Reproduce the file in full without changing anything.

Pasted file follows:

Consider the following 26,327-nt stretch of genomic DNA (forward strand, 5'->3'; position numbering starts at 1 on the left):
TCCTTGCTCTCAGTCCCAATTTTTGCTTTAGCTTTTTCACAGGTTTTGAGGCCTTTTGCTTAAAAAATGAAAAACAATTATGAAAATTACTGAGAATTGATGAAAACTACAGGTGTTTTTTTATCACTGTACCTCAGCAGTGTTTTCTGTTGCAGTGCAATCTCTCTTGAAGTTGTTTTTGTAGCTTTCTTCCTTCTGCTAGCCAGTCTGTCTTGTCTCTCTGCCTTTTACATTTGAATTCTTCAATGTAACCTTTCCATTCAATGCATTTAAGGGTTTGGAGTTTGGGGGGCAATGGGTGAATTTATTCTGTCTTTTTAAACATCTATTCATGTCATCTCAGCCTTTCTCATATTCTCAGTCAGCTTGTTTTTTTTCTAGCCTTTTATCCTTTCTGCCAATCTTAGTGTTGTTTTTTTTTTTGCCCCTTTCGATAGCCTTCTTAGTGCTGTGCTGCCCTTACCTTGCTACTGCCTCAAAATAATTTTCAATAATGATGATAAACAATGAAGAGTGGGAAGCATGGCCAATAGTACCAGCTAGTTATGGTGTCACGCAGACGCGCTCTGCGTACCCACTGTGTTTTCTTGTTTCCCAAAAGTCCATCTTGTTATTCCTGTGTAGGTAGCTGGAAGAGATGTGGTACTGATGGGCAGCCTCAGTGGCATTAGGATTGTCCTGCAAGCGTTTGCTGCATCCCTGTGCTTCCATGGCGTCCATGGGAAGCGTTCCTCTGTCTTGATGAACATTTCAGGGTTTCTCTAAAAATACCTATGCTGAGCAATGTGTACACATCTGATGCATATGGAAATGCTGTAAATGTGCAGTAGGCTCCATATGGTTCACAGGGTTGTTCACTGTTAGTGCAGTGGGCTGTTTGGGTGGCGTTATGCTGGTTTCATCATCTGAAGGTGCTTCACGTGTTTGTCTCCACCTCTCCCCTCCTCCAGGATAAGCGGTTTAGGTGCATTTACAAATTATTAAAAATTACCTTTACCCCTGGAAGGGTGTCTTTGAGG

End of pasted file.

Consider the following 26,327-nt stretch of genomic DNA (forward strand, 5'->3'; position numbering starts at 1 on the left):
TCCTTGCTCTCAGTCCCAATTTTTGCTTTAGCTTTTTCACAGGTTTTGAGGCCTTTTGCTTAAAAAATGAAAAACAATTATGAAAATTACTGAGAATTGATGAAAACTACAGGTGTTTTTTTATCACTGTACCTCAGCAGTGTTTTCTGTTGCAGTGCAATCTCTCTTGAAGTTGTTTTTGTAGCTTTCTTCCTTCTGCTAGCCAGTCTGTCTTGTCTCTCTGCCTTTTACATTTGAATTCTTCAATGTAACCTTTCCATTCAATGCATTTAAGGGTTTGGAGTTTGGGGGGCAATGGGTGAATTTATTCTGTCTTTTTAAACATCTATTCATGTCATCTCAGCCTTTCTCATATTCTCAGTCAGCTTGTTTTTTTTCTAGCCTTTTATCCTTTCTGCCAATCTTAGTGTTGTTTTTTTTTTTGCCCCTTTCGATAGCCTTCTTAGTGCTGTGCTGCCCTTACCTTGCTACTGCCTCAAAATAATTTTCAATAATGATGATAAACAATGAAGAGTGGGAAGCATGGCCAATAGTACCAGCTAGTTATGGTGTCACGCAGACGCGCTCTGCGTACCCACTGTGTTTTCTTGTTTCCCAAAAGTCCATCTTGTTATTCCTGTGTAGGTAGCTGGAAGAGATGTGGTACTGATGGGCAGCCTCAGTGGCATTAGGATTGTCCTGCAAGCGTTTGCTGCATCCCTGTGCTTCCATGGCGTCCATGGGAAGCGTTCCTCTGTCTTGATGAACATTTCAGGGTTTCTCTAAAAATACCTATGCTGAGCAATGTGTACACATCTGATGCATATGGAAATGCTGTAAATGTGCAGTAGGCTCCATATGGTTCACAGGGTTGTTCACTGTTAGTGCAGTGGGCTGTTTGGGTGGCGTTATGCTGGTTTCATCATCTGAAGGTGCTTCACGTGTTTGTCTCCACCTCTCCCCTCCTCCAGGATAAGCGGTTTAGGTGCATTTACAAATTATTAAAAATTACCTTTACCCCTGGAAGGGTGTCTTTGAGG